Terrafugia unveils next-generation flying car

It’s a flying car!

At least more than the last one was.

Terrafugia, creators of the Transition street-legal airplane, have unveiled their vision for the next generation of personal aircraft, the TF-X.

The TF-X is closer to being a direct replacement for the automobile than the Transition, which features retractable wings that allow it to be driven on public roads and is primarily intended for use as a conventional aircraft that takes off and lands from an airport runway.

It’s also a hybrid, in more ways than one.

Although it flies like a fixed-wing aircraft, the four-seat TF-X was designed to take off and land vertically with the help of collapsible, electrically-powered rotors mounted on the ends of its fold-up wings. They draw their energy from a battery pack of yet-to-be-determined size and chemistry that can either be charged via an electrical outlet, or by the gas turbine engine that powers a rear-mounted propeller when the TF-X is in flight.

On the ground, the TF-X is propelled by electric motors in the wheels that are also run off of the battery pack, or in series hybrid mode where the turbine generates electricity after the battery charge is depleted.

A pilot’s license will still be required to fly the TF-X, but Terrafugia says a five-hour training session is all it will take to learn how to operate the vehicle. However, the idea is that you won’t have to do much of the flying at all.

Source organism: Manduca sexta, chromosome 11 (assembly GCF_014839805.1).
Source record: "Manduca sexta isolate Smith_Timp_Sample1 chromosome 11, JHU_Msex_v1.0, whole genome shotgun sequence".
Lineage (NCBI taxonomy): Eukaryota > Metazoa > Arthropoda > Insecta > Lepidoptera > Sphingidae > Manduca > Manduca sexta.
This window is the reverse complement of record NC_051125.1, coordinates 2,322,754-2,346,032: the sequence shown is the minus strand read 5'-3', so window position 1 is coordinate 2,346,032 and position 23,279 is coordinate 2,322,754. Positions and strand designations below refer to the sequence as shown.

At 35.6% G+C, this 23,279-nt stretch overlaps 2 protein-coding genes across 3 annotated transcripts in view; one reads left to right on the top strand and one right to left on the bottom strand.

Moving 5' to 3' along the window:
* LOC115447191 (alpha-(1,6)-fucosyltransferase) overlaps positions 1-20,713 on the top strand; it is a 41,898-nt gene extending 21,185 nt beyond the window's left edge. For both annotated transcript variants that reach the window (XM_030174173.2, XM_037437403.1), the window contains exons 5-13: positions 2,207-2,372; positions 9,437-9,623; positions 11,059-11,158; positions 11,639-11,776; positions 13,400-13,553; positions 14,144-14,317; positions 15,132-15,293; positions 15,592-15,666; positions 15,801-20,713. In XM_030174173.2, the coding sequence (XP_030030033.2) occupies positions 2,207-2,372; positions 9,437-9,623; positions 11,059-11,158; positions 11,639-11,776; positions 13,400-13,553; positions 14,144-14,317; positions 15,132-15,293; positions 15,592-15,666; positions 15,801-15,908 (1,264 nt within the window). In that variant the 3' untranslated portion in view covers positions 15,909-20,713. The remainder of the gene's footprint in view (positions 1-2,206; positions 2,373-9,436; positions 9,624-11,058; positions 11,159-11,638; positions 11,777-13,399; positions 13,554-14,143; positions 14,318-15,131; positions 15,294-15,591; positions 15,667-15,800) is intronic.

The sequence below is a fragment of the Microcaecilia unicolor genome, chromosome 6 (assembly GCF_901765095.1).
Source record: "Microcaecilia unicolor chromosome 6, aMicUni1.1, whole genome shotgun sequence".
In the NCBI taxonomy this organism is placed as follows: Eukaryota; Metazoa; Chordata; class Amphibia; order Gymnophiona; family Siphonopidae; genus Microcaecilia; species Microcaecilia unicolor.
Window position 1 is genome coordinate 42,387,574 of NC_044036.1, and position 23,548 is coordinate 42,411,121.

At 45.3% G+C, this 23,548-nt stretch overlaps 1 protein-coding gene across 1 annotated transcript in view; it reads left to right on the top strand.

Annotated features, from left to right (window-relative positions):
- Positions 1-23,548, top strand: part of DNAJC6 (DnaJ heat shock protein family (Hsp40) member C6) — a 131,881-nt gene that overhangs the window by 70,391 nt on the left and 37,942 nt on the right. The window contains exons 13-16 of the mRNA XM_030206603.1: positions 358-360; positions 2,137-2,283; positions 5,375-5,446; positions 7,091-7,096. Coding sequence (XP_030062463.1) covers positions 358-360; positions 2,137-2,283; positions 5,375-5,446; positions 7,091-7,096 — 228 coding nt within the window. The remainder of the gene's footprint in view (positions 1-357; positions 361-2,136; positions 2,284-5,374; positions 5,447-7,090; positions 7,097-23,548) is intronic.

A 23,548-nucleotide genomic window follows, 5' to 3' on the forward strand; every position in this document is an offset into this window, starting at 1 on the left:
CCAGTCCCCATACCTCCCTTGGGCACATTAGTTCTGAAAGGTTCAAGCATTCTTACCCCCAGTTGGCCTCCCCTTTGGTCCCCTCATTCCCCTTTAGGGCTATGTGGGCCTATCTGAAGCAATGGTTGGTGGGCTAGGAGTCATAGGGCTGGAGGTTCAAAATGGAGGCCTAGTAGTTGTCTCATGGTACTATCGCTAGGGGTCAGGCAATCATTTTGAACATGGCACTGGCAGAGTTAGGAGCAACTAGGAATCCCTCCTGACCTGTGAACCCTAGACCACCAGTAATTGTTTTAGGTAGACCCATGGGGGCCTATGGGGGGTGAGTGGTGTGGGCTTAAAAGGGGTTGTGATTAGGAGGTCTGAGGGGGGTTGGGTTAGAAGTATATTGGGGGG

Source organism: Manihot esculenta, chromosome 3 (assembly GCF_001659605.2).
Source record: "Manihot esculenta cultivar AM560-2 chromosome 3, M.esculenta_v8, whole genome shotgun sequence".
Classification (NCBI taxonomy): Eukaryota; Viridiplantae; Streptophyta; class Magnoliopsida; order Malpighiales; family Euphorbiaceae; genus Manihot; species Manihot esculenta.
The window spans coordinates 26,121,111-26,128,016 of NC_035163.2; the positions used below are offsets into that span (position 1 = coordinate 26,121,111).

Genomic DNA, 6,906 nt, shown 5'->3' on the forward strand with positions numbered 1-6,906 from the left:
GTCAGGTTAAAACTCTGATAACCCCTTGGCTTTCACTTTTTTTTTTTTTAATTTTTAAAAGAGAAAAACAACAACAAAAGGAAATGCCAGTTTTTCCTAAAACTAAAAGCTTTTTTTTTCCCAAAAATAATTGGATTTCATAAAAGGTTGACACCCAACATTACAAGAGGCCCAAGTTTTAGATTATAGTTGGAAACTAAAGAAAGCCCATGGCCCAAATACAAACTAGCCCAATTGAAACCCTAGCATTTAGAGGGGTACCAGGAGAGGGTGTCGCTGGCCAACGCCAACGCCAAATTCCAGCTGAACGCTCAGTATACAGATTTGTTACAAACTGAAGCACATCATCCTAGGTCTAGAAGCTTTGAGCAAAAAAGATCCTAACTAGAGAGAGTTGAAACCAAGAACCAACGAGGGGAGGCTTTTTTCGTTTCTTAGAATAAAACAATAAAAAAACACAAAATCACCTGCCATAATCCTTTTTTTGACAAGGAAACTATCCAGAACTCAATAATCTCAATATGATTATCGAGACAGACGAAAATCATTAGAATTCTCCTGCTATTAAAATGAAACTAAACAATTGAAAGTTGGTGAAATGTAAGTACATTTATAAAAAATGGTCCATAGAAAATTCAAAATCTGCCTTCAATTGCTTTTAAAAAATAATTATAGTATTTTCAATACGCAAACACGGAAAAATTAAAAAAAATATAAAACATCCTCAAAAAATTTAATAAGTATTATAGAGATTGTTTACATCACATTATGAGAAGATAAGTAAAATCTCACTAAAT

Thanks to the FAA’s NextGen program, which will require all aircraft to be equipped with satellite transponders sending their exact location to a centralized air traffic management system starting in 2020, the TF-X could be able to fly entirely by itself from takeoff to landing. The pilot will still be ultimately responsible for the operation of the vehicle, and can fly it manually, but shouldn’t need to do more than enter a destination into a navigation system, sit back and enjoy the ride.

A 500-mile range is planned along with a top speed of 200 mph, and a built-in parachute will bring it safely to the ground in the event of any major mechanical failures along the way.

But don’t plan to impress the neighbors by lifting off from your driveway just yet. Terrafugia says the powerful prop wash of the TF-X will require a clear 100-foot diameter zone for takeoffs and landings, which will likely need to be regulated like helicopter pads are today. Terrafugia envisions more of these being established by cities and towns with the advent of vehicles like the TF-X.

They’ll have plenty of time to sort it out. Terrafugia figures it’ll be 8 to 10 years before the TF-X makes it from the drawing board to the skies, and even the Transition is still a couple of years away from entering production. The company is aiming to start delivering the $279,000 vehicles in early 2015.